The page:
Updated: Mar 7
Currently, I am reading a book called “Photo Work: Forty Photographers”. This book is a collection of interviews with forty eminent photographers. The set of questions was the same for all forty but the answers were unique and insightful. It has been an inspiring and minds nudging read so far and it has made me validate my own perspective of photography against the views of these forty masters. In this process of self-validation, it occurred to me perhaps I should try answering the set of twelve questions put forward to the eminent forty and be the non-eminent forty-first photographer.
1. What comes first for you: the idea for a project, or individual photographs that suggest a concept?
I will say it is the individual photographs that over a period of time come together to suggest a concept. Though I must also say I have gone out to photograph with a certain idea in mind and hunted for subjects and external conditions I had in mind. Most of those attempts ended up in exhaustion, dissatisfaction, and frustration. I feel I work best when I let myself go with the flow and let my surroundings lead me to create images that feel close to heart. I have found myself more connected to the pictures I take this way.
2. What are the key elements that must be present for you when you are creating a body of work?
I will answer this by replacing “Create” with “Curate” cause that’s what I do - immerse myself with the most heartfelt of my pictures and see few of them gravitate towards each other to form a body of work. It’s usually one particularly powerful image that lingers in my mind for days. I look through my past images that evoke the same emotions as this one image and a body of work starts forming.
3. Is the idea of a body of work important to you? How does it function in relation to making a great individual photograph?
Yes and No. I like the idea of a body of work. It is a great way to tell a story, convey a message, and a beautiful way to provide the audience with an immersive experience of an idea through a series of photographs. I have had dabbled in creating a body of work in the past (nothing that inspired me to show to others) and currently working on one. Is it important to me? No. As I had mentioned earlier, a body of work just comes to being eventually over a period of time. It’s the individual photograph and the effect it has on me that matters most. Every shot I take today has the potential to create a body of work around it in the future.
4. Do you have what you might call a “photographic style”?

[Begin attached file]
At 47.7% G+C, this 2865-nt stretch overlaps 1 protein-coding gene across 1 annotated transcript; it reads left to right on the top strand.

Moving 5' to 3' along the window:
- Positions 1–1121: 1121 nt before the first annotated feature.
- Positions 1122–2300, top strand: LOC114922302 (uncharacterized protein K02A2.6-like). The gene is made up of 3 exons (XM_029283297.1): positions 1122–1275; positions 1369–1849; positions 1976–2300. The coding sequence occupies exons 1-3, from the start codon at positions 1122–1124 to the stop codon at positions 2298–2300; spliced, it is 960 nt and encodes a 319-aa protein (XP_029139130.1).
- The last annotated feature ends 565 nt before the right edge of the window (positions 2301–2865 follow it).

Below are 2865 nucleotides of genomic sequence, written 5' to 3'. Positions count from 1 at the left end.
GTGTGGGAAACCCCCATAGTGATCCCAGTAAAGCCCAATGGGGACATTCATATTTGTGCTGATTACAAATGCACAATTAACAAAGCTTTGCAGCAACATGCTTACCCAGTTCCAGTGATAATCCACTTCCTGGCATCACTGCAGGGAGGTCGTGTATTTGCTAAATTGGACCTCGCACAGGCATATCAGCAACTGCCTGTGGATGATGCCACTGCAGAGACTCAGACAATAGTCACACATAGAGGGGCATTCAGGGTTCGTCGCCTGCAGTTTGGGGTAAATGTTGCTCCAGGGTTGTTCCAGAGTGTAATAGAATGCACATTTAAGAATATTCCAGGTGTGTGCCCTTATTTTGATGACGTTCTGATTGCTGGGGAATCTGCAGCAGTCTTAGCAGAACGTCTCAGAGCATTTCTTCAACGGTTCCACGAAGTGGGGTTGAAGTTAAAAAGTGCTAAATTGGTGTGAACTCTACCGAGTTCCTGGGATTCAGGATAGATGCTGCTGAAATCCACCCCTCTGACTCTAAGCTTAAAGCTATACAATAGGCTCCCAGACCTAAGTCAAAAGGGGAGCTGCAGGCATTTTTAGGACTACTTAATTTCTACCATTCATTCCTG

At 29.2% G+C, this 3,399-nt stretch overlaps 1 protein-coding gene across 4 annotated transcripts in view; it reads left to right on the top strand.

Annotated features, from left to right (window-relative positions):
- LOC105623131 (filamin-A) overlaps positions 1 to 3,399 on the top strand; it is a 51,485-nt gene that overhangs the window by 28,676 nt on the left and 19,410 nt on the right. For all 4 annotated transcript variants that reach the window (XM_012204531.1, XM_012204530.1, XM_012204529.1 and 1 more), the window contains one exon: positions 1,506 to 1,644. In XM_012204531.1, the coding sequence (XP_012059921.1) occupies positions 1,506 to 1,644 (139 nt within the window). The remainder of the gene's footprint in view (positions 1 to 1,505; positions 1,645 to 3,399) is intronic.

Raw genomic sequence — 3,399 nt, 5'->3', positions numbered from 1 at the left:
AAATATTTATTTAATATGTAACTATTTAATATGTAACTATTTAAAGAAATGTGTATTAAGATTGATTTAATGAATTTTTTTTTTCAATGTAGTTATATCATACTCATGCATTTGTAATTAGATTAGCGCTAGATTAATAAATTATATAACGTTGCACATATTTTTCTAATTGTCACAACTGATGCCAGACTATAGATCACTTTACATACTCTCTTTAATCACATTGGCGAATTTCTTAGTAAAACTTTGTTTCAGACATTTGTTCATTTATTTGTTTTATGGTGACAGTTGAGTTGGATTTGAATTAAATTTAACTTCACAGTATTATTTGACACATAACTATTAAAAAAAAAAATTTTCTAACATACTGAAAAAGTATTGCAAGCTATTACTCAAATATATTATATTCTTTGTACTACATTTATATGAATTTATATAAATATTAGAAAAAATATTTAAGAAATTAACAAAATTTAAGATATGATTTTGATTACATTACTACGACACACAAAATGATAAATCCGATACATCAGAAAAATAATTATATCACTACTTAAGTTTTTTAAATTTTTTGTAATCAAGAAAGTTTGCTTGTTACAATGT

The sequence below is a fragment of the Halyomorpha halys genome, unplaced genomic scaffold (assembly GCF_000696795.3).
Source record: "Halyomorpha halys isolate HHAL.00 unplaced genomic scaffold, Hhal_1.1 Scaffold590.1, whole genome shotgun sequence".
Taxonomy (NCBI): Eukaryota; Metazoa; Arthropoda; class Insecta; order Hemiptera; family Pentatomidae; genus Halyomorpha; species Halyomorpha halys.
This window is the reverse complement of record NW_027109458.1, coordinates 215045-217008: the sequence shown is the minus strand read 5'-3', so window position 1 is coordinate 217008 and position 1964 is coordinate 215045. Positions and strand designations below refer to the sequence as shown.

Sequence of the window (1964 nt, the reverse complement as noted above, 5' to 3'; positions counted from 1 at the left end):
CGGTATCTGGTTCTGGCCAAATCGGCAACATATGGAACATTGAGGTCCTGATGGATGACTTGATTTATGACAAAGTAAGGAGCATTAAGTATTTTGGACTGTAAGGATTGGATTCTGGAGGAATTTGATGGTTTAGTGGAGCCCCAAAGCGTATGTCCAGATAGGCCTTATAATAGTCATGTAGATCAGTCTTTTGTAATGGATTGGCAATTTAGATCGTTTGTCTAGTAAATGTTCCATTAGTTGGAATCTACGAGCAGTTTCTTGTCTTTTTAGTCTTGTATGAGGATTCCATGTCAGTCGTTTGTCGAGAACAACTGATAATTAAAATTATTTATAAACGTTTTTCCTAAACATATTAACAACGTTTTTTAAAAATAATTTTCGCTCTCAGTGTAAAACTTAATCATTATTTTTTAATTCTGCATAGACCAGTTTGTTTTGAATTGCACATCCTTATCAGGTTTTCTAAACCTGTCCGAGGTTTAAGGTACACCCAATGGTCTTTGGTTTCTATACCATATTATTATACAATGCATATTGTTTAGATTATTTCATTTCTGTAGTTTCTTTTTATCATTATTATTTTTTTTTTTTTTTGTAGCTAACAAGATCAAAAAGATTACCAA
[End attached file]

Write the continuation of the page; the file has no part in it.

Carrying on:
I have pondered over this question for quite some time. The answer is “No”. In the past when I would hear people calling themselves street photographers or landscape photographers I would look at my work and feel less of a photographer. I had dabbled in almost every “style” of photography and had no specific “style” that defined me. Over the years I have come to ignore this categorization of one’s work. I know some people specialize in and enjoy certain types of photography. My brain works in a different way and I feel fortunate about it. I shoot depending on what I am feeling and what’s inspiring me at that point.
I will also add that there are certain things that do appeal to me more than others. I prefer black and white pictures, I like capturing elements of nature and hunt for light and shadows. This certainly doesn’t define my style.
5. Where would you say your style falls on a continuum between completely intuitive and intellectually formulated?
Since I don’t have a style I will answer this in the context of the whole gamut of my work. I feel my work is more intuitive than intellectually formulated. It’s a tough question to answer actually. When I go out on a photo walk, many things present themselves before me. But only a few stand out. I would say a potential scene stands out because of my intuition but the decision to capture that scene is based on at what intellectual level the scene connects to me.
6. Assuming you now shoot in what you would consider your natural voice, have you ever wished your voice was different?
Yes and No. When I see some great work by others I wished I have the thinking and approach that they have. But I make peace with the fact and move on following my own voice.
7. How do you know when a body of work is finished?
I don’t think a body of work ever gets finished. An idea… a concept may never be defined with a finite set of pictures. There will always be a picture at some point in the future, maybe tomorrow or 2 years from now, that will beautifully complement the existing pictures in the body of work. Once a body of work has started, it becomes a living thing and we can always re-represent it with a newer set of work keeping the idea intact.
8. Have you had a body of work that was created in the process of editing?
Yes. Almost every time. Since I don’t shoot with a plan in mind, a body of work usually evolves when I look back at the pictures. I think I have answered this in the second question.
9. Do you associate your work with a particular genre of photography? If yes how would you define that genre?
No. The reasons are the same as to why I don’t think I have a photography Style.
10. Do you ever visit a series that has already been exhibited or published to shoot more or to add to it?
I have never been published or exhibited so I can’t answer this.
11. Do you ever visit a series that has already been exhibited or published and reedit it?
Same as above.
12. Do you shoot with presentation in mind, be that a gallery, show, or a book?
I haven’t come to the point in my photography journey where someone has shown interest in presenting my work to a wider audience. Neither have I attempted to publish/exhibit my work, though I do want to publish my photobook. It would be interesting to see how I approach my photography when the idea of a photobook starts getting real.